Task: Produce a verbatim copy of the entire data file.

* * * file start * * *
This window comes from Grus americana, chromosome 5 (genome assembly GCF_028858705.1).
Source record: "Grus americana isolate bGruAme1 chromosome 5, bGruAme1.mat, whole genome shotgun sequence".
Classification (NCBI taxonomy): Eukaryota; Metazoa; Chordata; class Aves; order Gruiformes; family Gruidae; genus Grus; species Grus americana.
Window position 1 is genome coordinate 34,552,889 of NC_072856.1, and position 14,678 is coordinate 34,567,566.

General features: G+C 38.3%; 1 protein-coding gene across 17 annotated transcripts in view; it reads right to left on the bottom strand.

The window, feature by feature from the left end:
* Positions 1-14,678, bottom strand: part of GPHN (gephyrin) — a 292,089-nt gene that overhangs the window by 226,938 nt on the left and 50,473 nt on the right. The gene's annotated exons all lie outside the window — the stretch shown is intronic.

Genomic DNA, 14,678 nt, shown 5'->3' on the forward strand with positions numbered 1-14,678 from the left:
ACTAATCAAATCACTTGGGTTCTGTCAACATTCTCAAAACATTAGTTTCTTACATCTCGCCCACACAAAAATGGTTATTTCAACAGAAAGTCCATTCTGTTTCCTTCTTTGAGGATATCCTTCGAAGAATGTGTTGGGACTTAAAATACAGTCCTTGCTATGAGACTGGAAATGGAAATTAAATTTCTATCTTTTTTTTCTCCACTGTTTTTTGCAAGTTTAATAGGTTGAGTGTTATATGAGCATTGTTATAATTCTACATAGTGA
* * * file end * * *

This window comes from Grus americana, chromosome 5 (genome assembly GCF_028858705.1).
Source record: "Grus americana isolate bGruAme1 chromosome 5, bGruAme1.mat, whole genome shotgun sequence".
Classification (NCBI taxonomy): Eukaryota; Metazoa; Chordata; class Aves; order Gruiformes; family Gruidae; genus Grus; species Grus americana.
Window position 1 is genome coordinate 34,552,889 of NC_072856.1, and position 14,678 is coordinate 34,567,566.

General features: G+C 38.3%; 1 protein-coding gene across 17 annotated transcripts in view; it reads right to left on the bottom strand.

The window, feature by feature from the left end:
* Positions 1-14,678, bottom strand: part of GPHN (gephyrin) — a 292,089-nt gene that overhangs the window by 226,938 nt on the left and 50,473 nt on the right. The gene's annotated exons all lie outside the window — the stretch shown is intronic.

Genomic DNA, 14,678 nt, shown 5'->3' on the forward strand with positions numbered 1-14,678 from the left:
ACTAATCAAATCACTTGGGTTCTGTCAACATTCTCAAAACATTAGTTTCTTACATCTCGCCCACACAAAAATGGTTATTTCAACAGAAAGTCCATTCTGTTTCCTTCTTTGAGGATATCCTTCGAAGAATGTGTTGGGACTTAAAATACAGTCCTTGCTATGAGACTGGAAATGGAAATTAAATTTCTATCTTTTTTTTCTCCACTGTTTTTTGCAAGTTTAATAGGTTGAGTGTTATATGAGCATTGTTATAATTCTACATAGTGA